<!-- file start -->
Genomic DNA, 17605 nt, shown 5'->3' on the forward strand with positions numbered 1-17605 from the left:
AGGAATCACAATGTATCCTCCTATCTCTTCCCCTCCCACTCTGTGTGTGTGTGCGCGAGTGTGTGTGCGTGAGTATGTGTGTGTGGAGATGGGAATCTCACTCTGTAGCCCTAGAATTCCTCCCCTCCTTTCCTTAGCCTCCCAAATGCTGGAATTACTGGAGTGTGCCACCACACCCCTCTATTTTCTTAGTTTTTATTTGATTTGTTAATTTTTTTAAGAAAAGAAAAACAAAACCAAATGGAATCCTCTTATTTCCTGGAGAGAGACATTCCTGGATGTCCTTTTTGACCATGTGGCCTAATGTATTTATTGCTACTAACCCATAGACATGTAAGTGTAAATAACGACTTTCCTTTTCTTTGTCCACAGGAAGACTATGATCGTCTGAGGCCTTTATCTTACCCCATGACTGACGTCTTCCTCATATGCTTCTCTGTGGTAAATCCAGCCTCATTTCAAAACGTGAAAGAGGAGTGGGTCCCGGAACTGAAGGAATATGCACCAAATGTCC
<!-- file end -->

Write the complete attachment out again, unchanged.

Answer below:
Genomic DNA, 17605 nt, shown 5'->3' on the forward strand with positions numbered 1-17605 from the left:
AGGAATCACAATGTATCCTCCTATCTCTTCCCCTCCCACTCTGTGTGTGTGTGCGCGAGTGTGTGTGCGTGAGTATGTGTGTGTGGAGATGGGAATCTCACTCTGTAGCCCTAGAATTCCTCCCCTCCTTTCCTTAGCCTCCCAAATGCTGGAATTACTGGAGTGTGCCACCACACCCCTCTATTTTCTTAGTTTTTATTTGATTTGTTAATTTTTTTAAGAAAAGAAAAACAAAACCAAATGGAATCCTCTTATTTCCTGGAGAGAGACATTCCTGGATGTCCTTTTTGACCATGTGGCCTAATGTATTTATTGCTACTAACCCATAGACATGTAAGTGTAAATAACGACTTTCCTTTTCTTTGTCCACAGGAAGACTATGATCGTCTGAGGCCTTTATCTTACCCCATGACTGACGTCTTCCTCATATGCTTCTCTGTGGTAAATCCAGCCTCATTTCAAAACGTGAAAGAGGAGTGGGTCCCGGAACTGAAGGAATATGCACCAAATGTCC